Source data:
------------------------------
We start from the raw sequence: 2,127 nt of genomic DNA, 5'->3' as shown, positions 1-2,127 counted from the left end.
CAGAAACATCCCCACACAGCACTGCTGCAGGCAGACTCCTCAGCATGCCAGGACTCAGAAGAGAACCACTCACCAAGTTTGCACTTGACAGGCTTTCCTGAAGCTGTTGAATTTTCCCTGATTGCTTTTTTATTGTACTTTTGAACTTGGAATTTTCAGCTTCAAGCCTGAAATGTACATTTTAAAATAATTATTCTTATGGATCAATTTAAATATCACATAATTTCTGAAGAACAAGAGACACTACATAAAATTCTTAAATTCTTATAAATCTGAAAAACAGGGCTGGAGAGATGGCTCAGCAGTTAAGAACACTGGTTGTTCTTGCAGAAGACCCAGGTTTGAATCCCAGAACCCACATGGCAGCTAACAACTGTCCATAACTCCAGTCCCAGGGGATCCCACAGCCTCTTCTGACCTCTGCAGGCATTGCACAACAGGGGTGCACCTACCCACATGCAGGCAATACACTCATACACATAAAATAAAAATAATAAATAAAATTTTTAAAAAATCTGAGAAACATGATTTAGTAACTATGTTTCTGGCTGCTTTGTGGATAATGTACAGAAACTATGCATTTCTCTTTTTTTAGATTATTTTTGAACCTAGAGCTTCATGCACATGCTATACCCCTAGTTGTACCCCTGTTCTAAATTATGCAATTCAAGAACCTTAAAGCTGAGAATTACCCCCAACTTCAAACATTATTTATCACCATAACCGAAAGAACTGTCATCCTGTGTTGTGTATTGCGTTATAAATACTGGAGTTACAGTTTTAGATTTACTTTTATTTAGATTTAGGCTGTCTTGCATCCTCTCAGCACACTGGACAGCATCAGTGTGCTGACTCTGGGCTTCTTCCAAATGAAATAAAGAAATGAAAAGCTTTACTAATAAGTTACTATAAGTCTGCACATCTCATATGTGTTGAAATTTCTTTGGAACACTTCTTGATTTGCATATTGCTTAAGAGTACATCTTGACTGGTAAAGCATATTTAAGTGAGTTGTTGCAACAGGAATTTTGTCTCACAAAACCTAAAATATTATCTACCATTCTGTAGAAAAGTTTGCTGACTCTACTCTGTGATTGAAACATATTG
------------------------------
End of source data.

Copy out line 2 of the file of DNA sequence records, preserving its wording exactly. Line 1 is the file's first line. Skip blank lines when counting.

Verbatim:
CAGAAACATCCCCACACAGCACTGCTGCAGGCAGACTCCTCAGCATGCCAGGACTCAGAAGAGAACCACTCACCAAGTTTGCACTTGACAGGCTTTCCTGAAGCTGTTGAATTTTCCCTGATTGCTTTTTTATTGTACTTTTGAACTTGGAATTTTCAGCTTCAAGCCTGAAATGTACATTTTAAAATAATTATTCTTATGGATCAATTTAAATATCACATAATTTCTGAAGAACAAGAGACACTACATAAAATTCTTAAATTCTTATAAATCTGAAAAACAGGGCTGGAGAGATGGCTCAGCAGTTAAGAACACTGGTTGTTCTTGCAGAAGACCCAGGTTTGAATCCCAGAACCCACATGGCAGCTAACAACTGTCCATAACTCCAGTCCCAGGGGATCCCACAGCCTCTTCTGACCTCTGCAGGCATTGCACAACAGGGGTGCACCTACCCACATGCAGGCAATACACTCATACACATAAAATAAAAATAATAAATAAAATTTTTAAAAAATCTGAGAAACATGATTTAGTAACTATGTTTCTGGCTGCTTTGTGGATAATGTACAGAAACTATGCATTTCTCTTTTTTTAGATTATTTTTGAACCTAGAGCTTCATGCACATGCTATACCCCTAGTTGTACCCCTGTTCTAAATTATGCAATTCAAGAACCTTAAAGCTGAGAATTACCCCCAACTTCAAACATTATTTATCACCATAACCGAAAGAACTGTCATCCTGTGTTGTGTATTGCGTTATAAATACTGGAGTTACAGTTTTAGATTTACTTTTATTTAGATTTAGGCTGTCTTGCATCCTCTCAGCACACTGGACAGCATCAGTGTGCTGACTCTGGGCTTCTTCCAAATGAAATAAAGAAATGAAAAGCTTTACTAATAAGTTACTATAAGTCTGCACATCTCATATGTGTTGAAATTTCTTTGGAACACTTCTTGATTTGCATATTGCTTAAGAGTACATCTTGACTGGTAAAGCATATTTAAGTGAGTTGTTGCAACAGGAATTTTGTCTCACAAAACCTAAAATATTATCTACCATTCTGTAGAAAAGTTTGCTGACTCTACTCTGTGATTGAAACATATTG